Goldman said that in the 1990s bond yields rose “sharply” after mid-cycle adjustments from the Fed but after this year’s rate cuts the strategists only expect a “mild upside” due to “muted global inflation pressures and on-hold central banks.”

In reference to the chart above, the bank added: “Inflation in the US CPI Index has averaged 2.0% over the last 15 years, so a bigger break-out would imply that markets see future inflation higher than that in the recent past and/or that the inflation risk premium has moved up.”

5. FX: A tale of two Dollars


“Normally the dollar weakens when global growth turns up and risk appetite improves,” said the Goldman strategists. “But we think solid US growth and soft activity in China will prevent a big sell-off for now. “

When it comes to the pound, the firm expects it to appreciate as investors cover long-held underweight positions.

In reference to the chart above, Goldman said the following:

“Progress toward a Brexit deal resulted in a sharp rally in the Pound in October, likely on the back of short-covering by real money investors.”

They added: “We think there is room for these flows to continue if the election results in a clear path forward for the Brexit process, making the Pound our preferred G10 FX long for Q1 2020.”

6. Europe: Don’t fight the ECB


In reference to the chart above, Goldman said the following: “Given still-strong search for yield motives and barring further growth weakness, we expect that carry will likely be the dominant component of expected returns.”

The firm also mentioned that on a sovereign basis, it prefers Italy to Portugal.

7. China: When policy is doing just enough


The bank expects China’s slowdown to continue in 2020, and says the manner in which this occurs will depend on the ongoing trade war with the US.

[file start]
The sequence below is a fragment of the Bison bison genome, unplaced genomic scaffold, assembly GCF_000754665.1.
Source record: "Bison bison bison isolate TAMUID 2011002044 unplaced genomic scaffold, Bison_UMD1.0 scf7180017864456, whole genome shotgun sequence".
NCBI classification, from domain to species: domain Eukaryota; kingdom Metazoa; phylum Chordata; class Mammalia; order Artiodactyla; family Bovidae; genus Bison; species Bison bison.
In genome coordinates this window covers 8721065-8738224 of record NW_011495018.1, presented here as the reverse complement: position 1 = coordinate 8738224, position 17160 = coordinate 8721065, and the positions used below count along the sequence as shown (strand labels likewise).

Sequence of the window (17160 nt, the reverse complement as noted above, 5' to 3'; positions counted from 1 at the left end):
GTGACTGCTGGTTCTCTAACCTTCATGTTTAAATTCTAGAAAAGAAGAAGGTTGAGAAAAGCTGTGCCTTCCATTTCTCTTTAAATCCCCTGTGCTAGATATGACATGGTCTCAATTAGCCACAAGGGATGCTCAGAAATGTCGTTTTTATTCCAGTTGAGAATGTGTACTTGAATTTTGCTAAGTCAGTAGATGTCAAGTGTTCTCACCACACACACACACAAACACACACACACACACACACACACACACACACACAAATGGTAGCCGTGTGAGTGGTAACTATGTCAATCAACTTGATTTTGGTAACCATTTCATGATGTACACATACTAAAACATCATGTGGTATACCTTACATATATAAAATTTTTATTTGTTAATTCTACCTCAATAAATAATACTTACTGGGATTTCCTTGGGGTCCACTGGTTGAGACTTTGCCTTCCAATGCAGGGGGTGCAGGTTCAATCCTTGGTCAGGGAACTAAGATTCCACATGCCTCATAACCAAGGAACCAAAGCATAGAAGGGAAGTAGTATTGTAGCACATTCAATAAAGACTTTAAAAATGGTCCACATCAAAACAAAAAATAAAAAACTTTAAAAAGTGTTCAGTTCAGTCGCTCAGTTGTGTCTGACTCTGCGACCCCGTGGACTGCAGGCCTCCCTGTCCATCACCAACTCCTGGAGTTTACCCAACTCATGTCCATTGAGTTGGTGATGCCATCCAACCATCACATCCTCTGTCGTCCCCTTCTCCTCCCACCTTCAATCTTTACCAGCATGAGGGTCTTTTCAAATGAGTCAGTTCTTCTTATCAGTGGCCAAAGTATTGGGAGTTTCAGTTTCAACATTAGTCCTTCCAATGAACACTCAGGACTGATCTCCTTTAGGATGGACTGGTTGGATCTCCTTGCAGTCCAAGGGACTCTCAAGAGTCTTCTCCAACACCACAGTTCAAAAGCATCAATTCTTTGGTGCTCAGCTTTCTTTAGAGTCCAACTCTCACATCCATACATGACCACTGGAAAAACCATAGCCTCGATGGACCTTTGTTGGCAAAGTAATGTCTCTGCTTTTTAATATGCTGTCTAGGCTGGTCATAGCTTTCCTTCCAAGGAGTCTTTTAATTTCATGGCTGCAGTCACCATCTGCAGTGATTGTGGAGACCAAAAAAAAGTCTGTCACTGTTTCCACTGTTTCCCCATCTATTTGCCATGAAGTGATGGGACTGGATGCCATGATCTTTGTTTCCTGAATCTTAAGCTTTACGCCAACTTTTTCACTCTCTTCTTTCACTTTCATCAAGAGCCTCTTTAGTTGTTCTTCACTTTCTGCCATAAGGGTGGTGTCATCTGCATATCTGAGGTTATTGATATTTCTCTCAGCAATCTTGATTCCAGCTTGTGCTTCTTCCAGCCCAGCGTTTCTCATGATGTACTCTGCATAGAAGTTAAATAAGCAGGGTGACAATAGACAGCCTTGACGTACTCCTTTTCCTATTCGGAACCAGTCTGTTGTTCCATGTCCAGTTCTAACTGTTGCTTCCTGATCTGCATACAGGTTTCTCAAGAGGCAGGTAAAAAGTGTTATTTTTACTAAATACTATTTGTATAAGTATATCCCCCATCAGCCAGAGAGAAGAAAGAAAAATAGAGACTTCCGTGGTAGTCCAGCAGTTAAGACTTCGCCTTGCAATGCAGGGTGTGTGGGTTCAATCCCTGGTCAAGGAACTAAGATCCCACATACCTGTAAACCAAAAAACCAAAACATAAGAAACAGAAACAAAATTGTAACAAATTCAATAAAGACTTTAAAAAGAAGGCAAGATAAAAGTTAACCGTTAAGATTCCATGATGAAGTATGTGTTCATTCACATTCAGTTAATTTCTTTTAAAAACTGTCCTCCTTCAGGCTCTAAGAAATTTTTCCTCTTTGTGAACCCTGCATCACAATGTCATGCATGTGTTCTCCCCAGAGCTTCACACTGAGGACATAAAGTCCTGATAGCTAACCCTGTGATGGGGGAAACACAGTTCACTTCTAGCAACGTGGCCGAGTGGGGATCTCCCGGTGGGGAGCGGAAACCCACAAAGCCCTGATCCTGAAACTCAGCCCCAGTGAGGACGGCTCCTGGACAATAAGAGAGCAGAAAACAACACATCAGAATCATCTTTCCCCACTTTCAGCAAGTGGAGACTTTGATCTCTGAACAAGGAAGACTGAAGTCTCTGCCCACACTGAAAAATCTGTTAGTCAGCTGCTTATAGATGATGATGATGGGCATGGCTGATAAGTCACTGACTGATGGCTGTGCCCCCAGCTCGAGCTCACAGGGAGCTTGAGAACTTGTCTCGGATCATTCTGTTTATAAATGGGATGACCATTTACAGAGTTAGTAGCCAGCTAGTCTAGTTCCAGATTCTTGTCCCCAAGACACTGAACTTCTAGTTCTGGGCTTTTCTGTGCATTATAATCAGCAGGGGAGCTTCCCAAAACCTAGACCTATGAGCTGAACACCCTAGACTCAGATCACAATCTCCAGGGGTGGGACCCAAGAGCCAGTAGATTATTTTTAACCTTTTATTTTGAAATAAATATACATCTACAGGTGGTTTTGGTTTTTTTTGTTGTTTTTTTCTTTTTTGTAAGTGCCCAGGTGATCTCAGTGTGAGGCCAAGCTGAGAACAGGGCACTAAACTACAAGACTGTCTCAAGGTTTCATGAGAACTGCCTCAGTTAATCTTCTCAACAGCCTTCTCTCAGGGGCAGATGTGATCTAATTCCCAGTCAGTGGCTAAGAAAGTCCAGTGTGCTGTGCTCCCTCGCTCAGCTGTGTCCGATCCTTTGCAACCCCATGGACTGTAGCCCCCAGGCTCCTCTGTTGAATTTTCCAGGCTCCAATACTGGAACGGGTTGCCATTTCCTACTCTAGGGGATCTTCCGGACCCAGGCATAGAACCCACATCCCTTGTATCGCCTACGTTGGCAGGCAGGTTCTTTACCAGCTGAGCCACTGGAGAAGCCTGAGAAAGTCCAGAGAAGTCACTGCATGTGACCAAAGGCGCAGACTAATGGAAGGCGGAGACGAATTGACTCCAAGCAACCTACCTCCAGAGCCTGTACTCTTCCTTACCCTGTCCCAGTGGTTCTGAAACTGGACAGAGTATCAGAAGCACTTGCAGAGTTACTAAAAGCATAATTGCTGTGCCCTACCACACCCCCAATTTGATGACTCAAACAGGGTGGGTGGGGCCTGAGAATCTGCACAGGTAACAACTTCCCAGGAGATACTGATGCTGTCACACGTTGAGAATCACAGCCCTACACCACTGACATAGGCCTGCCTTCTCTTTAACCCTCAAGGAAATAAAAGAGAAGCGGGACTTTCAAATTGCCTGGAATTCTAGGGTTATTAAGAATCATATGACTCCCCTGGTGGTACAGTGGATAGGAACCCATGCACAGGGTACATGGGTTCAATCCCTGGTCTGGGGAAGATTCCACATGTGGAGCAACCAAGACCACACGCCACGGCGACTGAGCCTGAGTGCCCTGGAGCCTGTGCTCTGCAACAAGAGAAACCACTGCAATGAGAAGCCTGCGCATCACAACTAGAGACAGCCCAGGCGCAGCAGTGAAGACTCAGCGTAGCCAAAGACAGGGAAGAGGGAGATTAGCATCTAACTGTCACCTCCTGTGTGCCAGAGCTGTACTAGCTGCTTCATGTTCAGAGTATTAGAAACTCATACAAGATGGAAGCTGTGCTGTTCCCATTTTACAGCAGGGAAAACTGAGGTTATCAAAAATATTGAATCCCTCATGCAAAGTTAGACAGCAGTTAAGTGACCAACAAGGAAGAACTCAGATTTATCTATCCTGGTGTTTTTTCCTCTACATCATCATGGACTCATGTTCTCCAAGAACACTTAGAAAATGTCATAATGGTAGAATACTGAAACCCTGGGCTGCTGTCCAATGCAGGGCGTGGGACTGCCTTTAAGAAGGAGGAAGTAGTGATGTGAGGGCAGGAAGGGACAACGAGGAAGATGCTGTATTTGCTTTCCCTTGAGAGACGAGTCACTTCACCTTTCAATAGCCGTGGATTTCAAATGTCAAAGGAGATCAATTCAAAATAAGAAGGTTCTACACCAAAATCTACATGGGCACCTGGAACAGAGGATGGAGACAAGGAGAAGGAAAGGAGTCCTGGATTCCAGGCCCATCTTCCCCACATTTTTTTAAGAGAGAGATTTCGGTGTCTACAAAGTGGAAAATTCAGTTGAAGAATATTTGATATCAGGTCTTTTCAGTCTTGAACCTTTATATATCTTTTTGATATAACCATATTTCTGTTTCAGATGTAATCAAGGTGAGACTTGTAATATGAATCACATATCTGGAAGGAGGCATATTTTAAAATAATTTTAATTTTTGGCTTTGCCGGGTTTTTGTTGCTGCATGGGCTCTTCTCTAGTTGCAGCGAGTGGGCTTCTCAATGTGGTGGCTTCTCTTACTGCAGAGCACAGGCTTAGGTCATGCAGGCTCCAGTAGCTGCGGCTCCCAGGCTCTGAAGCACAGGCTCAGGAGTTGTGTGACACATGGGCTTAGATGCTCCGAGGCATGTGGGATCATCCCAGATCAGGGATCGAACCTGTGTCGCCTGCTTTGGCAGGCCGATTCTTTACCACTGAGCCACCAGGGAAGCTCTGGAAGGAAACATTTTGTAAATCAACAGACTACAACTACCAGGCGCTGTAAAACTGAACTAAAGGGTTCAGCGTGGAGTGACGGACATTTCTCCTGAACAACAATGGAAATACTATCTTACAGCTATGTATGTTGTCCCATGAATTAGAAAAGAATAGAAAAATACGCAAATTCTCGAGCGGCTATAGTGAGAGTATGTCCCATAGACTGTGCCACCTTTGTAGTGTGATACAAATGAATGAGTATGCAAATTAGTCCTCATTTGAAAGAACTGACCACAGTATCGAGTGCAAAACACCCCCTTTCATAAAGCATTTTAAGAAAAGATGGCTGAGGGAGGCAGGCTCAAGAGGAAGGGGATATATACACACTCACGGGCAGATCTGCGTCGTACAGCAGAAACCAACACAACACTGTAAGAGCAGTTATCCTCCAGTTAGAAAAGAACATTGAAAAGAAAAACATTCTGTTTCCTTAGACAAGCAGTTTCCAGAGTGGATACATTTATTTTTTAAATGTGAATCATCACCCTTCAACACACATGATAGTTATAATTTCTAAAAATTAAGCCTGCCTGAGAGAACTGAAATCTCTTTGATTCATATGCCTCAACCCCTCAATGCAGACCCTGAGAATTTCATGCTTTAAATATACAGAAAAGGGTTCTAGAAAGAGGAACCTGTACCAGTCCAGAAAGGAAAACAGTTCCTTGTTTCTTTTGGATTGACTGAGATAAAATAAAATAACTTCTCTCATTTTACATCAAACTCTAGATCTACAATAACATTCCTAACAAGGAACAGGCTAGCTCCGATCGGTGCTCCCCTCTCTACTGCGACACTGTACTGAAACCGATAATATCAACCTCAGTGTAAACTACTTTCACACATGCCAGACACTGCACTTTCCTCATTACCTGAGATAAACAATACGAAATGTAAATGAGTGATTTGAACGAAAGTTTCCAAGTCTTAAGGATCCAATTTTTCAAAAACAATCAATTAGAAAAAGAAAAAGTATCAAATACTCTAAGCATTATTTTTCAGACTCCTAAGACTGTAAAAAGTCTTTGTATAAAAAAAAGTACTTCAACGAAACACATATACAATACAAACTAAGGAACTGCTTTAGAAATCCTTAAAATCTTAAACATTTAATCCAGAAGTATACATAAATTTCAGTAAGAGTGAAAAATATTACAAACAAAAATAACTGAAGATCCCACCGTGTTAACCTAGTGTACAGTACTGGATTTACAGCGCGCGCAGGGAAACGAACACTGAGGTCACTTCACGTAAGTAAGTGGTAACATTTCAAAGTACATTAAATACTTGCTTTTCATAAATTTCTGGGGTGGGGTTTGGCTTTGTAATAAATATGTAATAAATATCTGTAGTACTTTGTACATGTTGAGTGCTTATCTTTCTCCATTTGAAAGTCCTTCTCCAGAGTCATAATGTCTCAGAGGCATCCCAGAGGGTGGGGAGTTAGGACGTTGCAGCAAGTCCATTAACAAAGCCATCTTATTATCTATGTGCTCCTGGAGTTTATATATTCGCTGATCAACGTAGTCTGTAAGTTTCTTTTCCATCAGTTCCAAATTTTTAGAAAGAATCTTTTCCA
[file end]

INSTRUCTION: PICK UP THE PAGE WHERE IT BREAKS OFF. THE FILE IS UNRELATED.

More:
In reference to the chart above, Goldman said: “While the policy reaction function is firmly in reactive mode, support should still be forthcoming in order to limit downside risks, for instance if trade and industrial activity show no recovery from their recent trough.”

8. EM: Better growth, moderate returns


Goldman says it expects positive returns for emerging markets in 2020. In reference to the chart above, the firm said the following:

“The good news is that this cumulative easing in domestic financial conditions, continued low oil prices, and a better external growth picture in the US and Euro area in the year ahead, should allow EM growth to bounce up off the mat, especially if we see a more stable period in US-China trade tensions,” the strategists said.

9. Commodities: Over-built, over-levered and over-polluted


Goldman said it expects oil prices to “remain stable and commodity forward curves to remain anchored near cost support.”

The firm also laid out three key sub-themes in 2020:

  1. Deleveraging through a reduction of debt
  2. Consolidation of the old economy
  3. De-carbonization

10. Market liquidity: The unknown known


“2019 has delivered fresh reminders of the fragility of fixed income markets’ microstructure,” the bank said in the note adding that in its view “the post-crisis deterioration in market liquidity conditions remains a major source of vulnerability for investors.”

With that established, Goldman said that demand for illiquid risk will likely remain subdued, similar to how it’s been throughout 2019.

In reference to the chart above, the firm said: “In the investment grade corporate bond market, investors have also shown a high level of risk aversion towards illiquid bonds, despite declining risk premia.”

They continued: “The illiquidity premium in the investment grade market has been widening throughout the year, even as overall spread levels have tightened.”